21 September 2011 Next-generation ionomer encapsulants for thin film technology
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Abstract
The characteristic properties of newly developed ionomer-based encapsulants are highlighted along with an in-depth analysis of moisture ingress, electrical and mechanical properties. The mechanical properties of these encapsulants with their high stiffness and strength have been found to allow the use of thinner glass and a possible shift from tempered to annealed glass. Lower-cost mounting options may be explored through full-module stress/deflection measurement capability and competencies developed in world-class finite-element modeling of system parameters. The superior electrical and moisture properties may allow modules to be produced without the use of an additional edge seal. These new materials have improved melt flow properties when compared to other encapsulant families such as EVA or PVB. This allows for faster processing which reduces production cost by shortening the lamination cycle. During the lamination process the sheets show excellent dimensional stability and low shrinkage behavior; and there is no need for curing, thus energy costs are lower due to lower lamination temperature. As advancement of technology proceeds across the entire PV industry, next generation ionomer encapsulants have been developed to keep up with the pace.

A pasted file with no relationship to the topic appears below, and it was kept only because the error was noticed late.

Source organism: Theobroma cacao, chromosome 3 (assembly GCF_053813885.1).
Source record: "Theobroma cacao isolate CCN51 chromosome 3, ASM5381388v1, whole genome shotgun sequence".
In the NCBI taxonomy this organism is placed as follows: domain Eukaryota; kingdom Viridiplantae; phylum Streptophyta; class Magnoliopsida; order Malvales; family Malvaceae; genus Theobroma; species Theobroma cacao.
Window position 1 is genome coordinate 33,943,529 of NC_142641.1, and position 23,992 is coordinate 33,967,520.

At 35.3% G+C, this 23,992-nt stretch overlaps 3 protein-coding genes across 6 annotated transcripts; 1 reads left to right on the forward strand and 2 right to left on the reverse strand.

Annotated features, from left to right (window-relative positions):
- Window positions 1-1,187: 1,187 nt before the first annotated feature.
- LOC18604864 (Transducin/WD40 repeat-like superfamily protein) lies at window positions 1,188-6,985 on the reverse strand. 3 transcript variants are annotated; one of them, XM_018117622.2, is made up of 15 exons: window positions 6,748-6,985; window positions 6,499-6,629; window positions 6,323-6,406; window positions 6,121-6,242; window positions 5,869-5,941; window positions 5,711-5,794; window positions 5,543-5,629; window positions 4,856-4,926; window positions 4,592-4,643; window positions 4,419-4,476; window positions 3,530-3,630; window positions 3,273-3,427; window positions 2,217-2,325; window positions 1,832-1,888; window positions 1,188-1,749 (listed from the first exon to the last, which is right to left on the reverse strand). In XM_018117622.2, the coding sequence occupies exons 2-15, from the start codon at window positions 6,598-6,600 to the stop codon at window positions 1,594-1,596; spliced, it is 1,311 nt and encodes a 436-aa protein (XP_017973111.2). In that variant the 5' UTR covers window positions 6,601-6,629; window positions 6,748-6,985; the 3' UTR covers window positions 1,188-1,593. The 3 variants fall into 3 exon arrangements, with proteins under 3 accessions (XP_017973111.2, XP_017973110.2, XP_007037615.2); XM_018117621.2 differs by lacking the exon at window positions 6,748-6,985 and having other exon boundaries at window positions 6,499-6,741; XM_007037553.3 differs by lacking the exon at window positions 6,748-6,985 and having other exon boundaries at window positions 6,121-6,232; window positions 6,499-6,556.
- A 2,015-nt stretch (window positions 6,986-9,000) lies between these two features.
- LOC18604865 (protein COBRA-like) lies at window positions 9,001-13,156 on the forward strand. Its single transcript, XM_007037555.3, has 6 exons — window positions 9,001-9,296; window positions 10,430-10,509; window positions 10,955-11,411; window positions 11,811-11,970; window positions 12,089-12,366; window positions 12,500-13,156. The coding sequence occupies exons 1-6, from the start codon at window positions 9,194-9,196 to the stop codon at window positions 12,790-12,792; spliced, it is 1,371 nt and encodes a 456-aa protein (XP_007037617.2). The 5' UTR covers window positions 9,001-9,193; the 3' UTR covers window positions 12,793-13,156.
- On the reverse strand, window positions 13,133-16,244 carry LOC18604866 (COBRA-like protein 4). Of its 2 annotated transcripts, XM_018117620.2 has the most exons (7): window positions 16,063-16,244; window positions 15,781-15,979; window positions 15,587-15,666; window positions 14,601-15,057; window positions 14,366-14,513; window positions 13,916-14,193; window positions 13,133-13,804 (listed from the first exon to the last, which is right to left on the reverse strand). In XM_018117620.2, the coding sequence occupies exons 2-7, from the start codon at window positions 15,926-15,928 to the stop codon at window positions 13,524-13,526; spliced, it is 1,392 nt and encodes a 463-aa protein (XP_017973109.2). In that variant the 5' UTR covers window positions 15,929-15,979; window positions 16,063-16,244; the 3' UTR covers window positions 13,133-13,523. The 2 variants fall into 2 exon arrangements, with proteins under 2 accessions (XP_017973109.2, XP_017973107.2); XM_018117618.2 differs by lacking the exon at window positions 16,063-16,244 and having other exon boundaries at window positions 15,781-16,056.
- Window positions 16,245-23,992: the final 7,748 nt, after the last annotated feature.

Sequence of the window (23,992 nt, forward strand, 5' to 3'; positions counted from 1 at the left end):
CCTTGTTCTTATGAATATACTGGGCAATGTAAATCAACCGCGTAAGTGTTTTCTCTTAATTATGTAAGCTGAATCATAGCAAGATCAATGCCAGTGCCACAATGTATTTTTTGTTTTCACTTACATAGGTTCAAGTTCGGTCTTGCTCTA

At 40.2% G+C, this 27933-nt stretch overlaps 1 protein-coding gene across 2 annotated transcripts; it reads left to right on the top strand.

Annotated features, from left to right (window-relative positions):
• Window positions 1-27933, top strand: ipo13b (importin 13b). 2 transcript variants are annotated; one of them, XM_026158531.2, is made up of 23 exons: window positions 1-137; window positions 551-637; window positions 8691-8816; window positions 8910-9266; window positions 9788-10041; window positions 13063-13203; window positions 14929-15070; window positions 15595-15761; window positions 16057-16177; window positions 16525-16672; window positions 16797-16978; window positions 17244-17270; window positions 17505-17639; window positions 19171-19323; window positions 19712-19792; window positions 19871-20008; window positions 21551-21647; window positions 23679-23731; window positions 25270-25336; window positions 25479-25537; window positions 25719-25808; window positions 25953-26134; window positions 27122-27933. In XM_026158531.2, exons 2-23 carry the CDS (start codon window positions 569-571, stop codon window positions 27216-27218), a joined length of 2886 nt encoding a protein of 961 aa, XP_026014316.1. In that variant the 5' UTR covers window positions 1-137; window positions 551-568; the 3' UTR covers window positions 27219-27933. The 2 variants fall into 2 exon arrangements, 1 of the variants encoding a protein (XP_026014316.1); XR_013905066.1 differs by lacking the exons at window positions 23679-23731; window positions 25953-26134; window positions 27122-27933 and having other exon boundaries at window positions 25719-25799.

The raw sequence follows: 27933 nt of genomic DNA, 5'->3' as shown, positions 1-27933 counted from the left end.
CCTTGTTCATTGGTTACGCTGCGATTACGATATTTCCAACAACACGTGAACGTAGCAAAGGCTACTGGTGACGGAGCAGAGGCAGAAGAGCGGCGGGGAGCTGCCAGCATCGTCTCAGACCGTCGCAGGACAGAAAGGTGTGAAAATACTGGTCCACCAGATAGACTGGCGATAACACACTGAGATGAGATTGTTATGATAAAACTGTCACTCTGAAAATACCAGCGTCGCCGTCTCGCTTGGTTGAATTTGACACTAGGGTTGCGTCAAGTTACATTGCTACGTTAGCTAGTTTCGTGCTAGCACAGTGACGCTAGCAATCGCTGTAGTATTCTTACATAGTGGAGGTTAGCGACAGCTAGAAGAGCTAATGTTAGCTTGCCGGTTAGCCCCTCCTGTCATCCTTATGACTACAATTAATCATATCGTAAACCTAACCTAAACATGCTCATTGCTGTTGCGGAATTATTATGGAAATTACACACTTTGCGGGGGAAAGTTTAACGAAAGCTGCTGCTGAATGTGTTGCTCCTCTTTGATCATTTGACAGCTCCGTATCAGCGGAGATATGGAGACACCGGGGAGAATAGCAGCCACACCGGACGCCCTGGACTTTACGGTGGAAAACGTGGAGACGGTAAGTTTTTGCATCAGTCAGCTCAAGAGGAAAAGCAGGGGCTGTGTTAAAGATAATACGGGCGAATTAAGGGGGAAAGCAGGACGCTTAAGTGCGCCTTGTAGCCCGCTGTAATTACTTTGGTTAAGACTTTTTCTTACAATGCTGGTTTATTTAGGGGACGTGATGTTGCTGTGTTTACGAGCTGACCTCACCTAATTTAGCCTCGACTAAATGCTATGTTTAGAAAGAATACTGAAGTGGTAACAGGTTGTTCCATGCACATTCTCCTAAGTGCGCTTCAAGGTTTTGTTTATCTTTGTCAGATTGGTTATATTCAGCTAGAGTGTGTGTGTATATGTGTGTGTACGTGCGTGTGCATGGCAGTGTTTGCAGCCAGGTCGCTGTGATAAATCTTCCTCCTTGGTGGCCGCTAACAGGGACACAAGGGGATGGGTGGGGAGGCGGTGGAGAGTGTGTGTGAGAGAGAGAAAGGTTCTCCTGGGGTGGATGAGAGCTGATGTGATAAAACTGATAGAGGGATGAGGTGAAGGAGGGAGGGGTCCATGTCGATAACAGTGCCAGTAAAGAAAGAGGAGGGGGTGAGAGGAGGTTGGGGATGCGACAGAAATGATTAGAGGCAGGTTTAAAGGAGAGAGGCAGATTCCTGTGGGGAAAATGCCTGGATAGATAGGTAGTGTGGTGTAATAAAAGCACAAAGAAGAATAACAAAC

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Robin Czyzewicz, Robin Czyzewicz, C. Anthony Smith, C. Anthony Smith, } "Next-generation ionomer encapsulants for thin film technology", Proc. SPIE 8112, Reliability of Photovoltaic Cells, Modules, Components, and Systems IV, 81120F (21 September 2011); doi: 10.1117/12.894257; https://doi.org/10.1117/12.894257
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